Modern day gives no certainty for young engineering’s that hope to work in one place to actually go through with it, because there is no guarantee an employer would want that let alone support retirement. In the engineering field, it’s no different, despite a history in which Baby Boomers were able to forge long, stable careers in the big-four engineering disciplines (civil, mechanical, industrial, and electrical). Engineering opportunity, of course, is still there.There is even a huge demand for engineers is expected to grow by eleven percent, according to the National Association of Colleges and Employers that report engineering majors as rank second in the most in-demand skill sets. However, It’s not just a about the technical skills anymore even if it still holds an importance. Across all industries today, every employer looks for candidates with the more elusive soft skills.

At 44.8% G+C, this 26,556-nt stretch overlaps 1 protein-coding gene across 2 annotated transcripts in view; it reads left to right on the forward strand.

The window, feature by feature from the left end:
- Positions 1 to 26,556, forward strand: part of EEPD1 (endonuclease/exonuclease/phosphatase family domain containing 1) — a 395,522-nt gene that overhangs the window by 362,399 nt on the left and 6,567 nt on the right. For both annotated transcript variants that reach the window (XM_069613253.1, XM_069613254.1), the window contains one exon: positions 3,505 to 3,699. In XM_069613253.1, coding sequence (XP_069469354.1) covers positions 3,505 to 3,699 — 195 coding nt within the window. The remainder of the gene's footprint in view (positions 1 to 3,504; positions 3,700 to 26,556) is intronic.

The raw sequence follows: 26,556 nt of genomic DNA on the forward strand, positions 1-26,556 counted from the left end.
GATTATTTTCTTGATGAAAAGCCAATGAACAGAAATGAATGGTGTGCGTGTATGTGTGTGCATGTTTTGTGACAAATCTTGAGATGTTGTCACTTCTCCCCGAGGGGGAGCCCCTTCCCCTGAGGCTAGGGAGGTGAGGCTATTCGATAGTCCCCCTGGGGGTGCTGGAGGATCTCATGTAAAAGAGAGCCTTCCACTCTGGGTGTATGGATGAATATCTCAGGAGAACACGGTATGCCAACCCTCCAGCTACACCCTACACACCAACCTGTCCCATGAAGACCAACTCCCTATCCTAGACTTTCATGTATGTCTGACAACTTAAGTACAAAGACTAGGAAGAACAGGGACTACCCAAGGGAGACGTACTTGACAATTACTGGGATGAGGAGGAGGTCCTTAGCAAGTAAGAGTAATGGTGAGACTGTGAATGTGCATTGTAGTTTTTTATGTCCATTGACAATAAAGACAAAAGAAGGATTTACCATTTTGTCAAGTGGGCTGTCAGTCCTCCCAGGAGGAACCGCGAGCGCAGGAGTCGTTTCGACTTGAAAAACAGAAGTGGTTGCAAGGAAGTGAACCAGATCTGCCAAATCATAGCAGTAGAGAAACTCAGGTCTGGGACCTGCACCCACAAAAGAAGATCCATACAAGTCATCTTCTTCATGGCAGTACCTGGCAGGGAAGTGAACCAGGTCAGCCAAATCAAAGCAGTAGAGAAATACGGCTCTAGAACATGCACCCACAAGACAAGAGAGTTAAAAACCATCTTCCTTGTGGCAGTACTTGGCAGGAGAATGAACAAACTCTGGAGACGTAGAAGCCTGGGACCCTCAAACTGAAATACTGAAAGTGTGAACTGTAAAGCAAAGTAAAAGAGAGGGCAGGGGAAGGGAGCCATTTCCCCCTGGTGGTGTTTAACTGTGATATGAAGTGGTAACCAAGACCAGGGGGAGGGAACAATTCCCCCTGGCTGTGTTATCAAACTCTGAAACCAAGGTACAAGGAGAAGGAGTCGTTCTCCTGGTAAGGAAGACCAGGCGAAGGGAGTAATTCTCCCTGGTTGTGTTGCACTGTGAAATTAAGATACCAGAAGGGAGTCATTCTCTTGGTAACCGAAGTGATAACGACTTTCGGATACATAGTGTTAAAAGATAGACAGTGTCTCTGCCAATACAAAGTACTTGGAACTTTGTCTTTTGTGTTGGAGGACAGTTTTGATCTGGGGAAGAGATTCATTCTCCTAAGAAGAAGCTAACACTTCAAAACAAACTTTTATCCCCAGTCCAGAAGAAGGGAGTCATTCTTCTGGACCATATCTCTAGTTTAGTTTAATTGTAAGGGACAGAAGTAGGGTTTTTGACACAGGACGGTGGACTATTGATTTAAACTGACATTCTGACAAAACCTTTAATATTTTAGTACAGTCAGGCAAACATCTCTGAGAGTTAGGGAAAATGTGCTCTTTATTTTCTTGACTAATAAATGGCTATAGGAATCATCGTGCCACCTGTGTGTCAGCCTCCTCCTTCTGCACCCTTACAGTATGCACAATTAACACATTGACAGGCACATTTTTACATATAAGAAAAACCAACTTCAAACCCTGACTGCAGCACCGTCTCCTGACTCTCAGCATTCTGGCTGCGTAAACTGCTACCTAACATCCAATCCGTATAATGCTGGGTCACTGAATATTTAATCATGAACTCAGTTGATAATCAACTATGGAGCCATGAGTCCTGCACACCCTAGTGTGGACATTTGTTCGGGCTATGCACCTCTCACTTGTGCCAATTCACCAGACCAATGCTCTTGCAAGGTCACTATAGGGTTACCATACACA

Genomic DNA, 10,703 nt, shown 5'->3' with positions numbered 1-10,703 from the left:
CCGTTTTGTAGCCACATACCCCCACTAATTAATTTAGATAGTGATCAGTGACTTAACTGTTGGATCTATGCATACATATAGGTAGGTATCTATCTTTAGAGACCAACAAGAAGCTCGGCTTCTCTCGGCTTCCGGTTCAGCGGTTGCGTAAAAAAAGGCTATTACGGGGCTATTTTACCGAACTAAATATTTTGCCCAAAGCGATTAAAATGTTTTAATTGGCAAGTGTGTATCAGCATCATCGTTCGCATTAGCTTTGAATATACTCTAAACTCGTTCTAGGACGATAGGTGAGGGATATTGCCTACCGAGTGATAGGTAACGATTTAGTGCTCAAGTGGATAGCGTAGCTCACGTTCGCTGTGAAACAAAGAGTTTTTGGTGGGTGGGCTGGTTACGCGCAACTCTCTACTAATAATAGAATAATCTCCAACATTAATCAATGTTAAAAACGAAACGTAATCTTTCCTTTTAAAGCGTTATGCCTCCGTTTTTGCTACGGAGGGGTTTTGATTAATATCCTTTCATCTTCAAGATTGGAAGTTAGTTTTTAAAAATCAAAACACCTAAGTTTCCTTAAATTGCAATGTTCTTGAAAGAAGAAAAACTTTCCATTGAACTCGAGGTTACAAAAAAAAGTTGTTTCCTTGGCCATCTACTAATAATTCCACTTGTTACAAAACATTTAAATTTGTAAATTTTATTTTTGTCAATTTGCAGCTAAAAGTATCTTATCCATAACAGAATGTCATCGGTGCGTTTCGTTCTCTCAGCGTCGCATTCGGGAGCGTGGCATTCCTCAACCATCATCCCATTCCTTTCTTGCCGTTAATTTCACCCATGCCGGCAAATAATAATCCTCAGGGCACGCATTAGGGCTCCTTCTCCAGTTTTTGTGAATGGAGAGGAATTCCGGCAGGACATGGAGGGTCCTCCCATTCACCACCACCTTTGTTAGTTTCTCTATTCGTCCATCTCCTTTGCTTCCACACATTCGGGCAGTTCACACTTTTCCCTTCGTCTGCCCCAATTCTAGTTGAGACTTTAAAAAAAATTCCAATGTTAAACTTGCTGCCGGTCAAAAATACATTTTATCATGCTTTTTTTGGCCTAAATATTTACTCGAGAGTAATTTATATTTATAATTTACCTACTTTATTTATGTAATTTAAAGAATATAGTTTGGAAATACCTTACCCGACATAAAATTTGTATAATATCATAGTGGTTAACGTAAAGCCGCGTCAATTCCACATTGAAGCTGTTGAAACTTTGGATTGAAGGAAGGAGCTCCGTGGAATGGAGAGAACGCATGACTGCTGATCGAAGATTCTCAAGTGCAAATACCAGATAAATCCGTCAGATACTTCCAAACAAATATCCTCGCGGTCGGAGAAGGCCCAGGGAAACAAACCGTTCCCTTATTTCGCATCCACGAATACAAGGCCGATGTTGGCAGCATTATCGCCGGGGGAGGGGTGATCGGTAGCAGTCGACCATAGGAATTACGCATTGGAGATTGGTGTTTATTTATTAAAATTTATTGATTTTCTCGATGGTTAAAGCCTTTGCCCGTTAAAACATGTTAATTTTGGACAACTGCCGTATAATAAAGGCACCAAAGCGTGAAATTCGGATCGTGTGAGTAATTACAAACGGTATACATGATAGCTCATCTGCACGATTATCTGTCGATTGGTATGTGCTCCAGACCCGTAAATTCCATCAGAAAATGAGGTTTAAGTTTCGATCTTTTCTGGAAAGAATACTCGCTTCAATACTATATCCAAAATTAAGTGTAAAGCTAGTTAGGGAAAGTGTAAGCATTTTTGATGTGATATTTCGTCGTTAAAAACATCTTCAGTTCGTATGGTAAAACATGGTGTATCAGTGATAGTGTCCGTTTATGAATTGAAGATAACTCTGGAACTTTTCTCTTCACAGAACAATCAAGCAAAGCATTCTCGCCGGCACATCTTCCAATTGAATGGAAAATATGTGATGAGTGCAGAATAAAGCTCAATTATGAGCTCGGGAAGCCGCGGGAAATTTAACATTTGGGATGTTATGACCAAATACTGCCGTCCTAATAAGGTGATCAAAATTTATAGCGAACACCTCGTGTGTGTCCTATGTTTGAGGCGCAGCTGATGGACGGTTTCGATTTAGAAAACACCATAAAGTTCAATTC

To start, there must be a fundamental shift in the way we understand how work is getting done in the engineering environment today. Even with an abundance of jobs, this new dynamic is making the engineering labor market competitive, as we begin to understand that a job well done often requires far more changeable inputs in the way we relate to people and circumstances. So if engineers can master a dynamic set of both technical and soft skills, employers will consider them as a valuable team member and job candidate.
There are important movements that needs to always be updated in he engineering field, including an increasingly multi generational workforce and a global business climate in which project work with mobile teams.Baby Boomers that are more likely to be far more traditional in keeping their work and social lives separate, while new young workers are far more likely to think of work as an extension of their lifestyles. Employees who can bridge their communication styles with all kinds of colleagues are valuable to employers, who are equally challenged by this dynamic, multi generational mix of workers as well.